# 07. Index notation

## 07. Index notation

### Index notation

I can write the entries of an m-by-n matrix A as A equals A_{1 1}, A_{1 2}, A_{1 3}, dot dot dot, A_{1 n}; A_{2 1}, A_{2 2}, A_{2 3}, dot dot dot, A_{2 n}; etc up to the final row A_{m 1}, A_{m 2}, A_{m 3}, dot dot dot, A_{m n} Here A_{i j} denotes the entry sitting in the ith row and the jth column.

One advantage of writing matrices like this is that it gives a compact formula for operations like matrix multiplication: rather than writing out the full matrix A B, we can just write a formula for the i jth entry (A B)_{i j}. Suppose that A is m-by-n and B is n-by-p.

To get (A B)_{i j}, we need to multiply the ith row of A into the jth column of B, in other words: (A B)_{i j} = the row A_{i 1}, A_{i 2}, dot dot dot, A_{i n} times the column B_{1 j}, B_{2 j}, dot dot dot, B_{n j}, which equals A_{i 1} times B_{1 j} + A_{i 2} times B _{2 j} plus dot dot dot A_{i n} times B_{n j}, which we write as sum over k from 1 to n of A_{i k} times B_{k j}. In this last step, we just introduced a "dummy index" k to keep track of the terms in the sum. We now have a nice compact formula for the i jth entry of A B: it's sum over k from 1 to n of A_{i k} times B_{k j}.

### Associativity of matrix multiplication

To demonstrate how useful index notation is, let's prove that matrix multiplication is associative, that is: brackets A times B close brackets, all times C equals A times brackets B times C close brackets We can just write out the formula for the i jth entry on each side and check they give the same answer. For the left-hand side: the i j entry of brackets A B close brackets C equals sum over k of (A B)_{i k} times C_{k j}, which equals the sum over k and sum over l of A_{i l} B_{e k} C_{k j}, where we've used the formula for matrix multiplication twice (using all sorts of different letters). Note that the second time I use the formula, I can't use the letter k for my dummy index because k already means something in the expression; that's why I introduced l.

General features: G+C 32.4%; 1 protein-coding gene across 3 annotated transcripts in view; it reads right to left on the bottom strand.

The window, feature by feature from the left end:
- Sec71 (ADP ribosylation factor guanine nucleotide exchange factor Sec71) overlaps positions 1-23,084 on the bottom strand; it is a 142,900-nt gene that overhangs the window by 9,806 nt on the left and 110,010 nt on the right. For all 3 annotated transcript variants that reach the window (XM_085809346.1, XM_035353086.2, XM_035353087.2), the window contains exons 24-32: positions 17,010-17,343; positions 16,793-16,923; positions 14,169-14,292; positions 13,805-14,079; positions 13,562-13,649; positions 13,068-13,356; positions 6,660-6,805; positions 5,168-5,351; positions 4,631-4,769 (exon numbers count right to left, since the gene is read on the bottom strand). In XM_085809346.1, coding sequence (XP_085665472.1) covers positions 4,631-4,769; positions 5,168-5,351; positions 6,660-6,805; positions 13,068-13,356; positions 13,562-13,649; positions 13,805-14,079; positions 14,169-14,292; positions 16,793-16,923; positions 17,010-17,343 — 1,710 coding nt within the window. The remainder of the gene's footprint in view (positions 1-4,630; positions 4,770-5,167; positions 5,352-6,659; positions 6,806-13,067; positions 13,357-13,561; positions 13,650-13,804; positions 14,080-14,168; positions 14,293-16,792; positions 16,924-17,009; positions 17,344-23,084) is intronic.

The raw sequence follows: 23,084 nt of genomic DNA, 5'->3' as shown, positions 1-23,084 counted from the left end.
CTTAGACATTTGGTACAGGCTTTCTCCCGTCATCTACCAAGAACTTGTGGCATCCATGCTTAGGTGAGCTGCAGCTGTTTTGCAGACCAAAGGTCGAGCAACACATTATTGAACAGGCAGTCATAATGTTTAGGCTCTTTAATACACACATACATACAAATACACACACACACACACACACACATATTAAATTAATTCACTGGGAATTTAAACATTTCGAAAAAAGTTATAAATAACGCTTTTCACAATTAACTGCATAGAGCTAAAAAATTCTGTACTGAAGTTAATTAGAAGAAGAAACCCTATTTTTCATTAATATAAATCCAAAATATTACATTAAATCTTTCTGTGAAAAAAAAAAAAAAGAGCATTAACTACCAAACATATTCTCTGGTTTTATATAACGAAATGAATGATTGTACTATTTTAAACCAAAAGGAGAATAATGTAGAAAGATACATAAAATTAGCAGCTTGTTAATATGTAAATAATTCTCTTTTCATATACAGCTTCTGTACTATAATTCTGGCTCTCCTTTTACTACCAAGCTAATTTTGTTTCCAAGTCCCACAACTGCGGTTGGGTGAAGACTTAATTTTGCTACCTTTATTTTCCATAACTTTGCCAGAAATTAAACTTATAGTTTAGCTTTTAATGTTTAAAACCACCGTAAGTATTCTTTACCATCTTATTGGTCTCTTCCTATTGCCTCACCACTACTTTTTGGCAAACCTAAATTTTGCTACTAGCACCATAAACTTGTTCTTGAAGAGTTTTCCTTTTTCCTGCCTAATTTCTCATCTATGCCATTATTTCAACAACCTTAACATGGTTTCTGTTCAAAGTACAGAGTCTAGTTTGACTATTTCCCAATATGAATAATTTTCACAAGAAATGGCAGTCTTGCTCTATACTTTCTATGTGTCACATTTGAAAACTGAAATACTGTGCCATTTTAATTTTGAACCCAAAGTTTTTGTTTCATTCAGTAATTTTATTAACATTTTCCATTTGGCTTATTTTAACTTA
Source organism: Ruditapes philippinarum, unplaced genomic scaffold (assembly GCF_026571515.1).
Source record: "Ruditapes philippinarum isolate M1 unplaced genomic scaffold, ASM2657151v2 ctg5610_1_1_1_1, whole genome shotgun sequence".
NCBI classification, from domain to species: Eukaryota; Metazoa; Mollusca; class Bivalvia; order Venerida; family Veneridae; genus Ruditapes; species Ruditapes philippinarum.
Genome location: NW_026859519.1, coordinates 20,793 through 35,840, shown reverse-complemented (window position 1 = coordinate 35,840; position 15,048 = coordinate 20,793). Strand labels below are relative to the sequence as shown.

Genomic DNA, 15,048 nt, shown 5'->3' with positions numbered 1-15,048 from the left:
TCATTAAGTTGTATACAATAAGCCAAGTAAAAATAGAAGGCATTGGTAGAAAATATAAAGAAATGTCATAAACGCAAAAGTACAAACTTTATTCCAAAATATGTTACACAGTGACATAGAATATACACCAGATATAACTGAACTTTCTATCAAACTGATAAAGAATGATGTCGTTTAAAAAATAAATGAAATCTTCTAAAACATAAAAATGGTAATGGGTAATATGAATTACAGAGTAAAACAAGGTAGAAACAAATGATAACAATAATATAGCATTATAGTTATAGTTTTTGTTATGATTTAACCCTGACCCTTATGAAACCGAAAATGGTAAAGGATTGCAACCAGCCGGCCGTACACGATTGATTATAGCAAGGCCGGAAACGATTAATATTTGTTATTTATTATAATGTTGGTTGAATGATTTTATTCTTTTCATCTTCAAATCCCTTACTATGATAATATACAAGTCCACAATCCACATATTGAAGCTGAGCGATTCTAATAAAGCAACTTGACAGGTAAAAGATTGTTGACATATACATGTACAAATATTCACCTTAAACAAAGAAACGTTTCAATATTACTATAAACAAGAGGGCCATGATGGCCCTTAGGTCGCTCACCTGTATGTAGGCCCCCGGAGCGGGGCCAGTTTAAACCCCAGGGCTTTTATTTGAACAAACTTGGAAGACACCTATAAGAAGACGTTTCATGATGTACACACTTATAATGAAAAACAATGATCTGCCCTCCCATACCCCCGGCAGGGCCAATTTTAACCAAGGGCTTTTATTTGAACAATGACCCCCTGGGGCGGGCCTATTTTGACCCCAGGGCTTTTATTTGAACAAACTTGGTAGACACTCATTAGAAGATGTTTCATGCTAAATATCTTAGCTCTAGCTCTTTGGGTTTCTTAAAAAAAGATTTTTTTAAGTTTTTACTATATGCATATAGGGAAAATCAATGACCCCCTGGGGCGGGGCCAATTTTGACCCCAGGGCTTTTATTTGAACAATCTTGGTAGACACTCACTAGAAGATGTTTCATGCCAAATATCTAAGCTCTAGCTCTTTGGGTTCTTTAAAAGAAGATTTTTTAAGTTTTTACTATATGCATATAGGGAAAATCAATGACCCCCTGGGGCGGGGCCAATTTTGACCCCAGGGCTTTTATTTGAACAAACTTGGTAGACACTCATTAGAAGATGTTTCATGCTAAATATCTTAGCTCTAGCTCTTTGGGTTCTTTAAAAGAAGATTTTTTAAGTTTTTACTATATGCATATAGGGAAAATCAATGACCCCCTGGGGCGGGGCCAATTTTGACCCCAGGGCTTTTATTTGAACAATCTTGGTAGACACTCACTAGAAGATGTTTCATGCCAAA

For the right-hand side: the i j entry of A brackets B C close brackets equals sum over k of A_{i k} times (B C)_{k j}, which equals sum over k of A_{i k} times the sum over l of B_{k l} C_{l j}. We can take the factor A_{i k} inside the sum (just by multiplying out the whole expression), which gives: the i j entry of A times brackets B C close brackets equals sum over k and sum over l of A_{i k} B_{k l} C_{l j}.

This looks very similar to the formula for the left-hand side, but the indices k and l have been swapped. That doesn't matter: k and l are dummy indices, so we can just rename them. We'll relabel k as l and l as k: the i j entry of A times brackets B C close brackets equals sum over l and sum over k of A_{i l} B_{l k} C_{k j}. Finally, we can switch the order of the sums without worrying because they're finite sums. This gives exactly the same formula that we had on the left-hand side.

Index notation is very heavily used in subjects like general relativity. For example, the Riemann curvature tensor R upper i lower j k l is an object with four indices, some up and some down!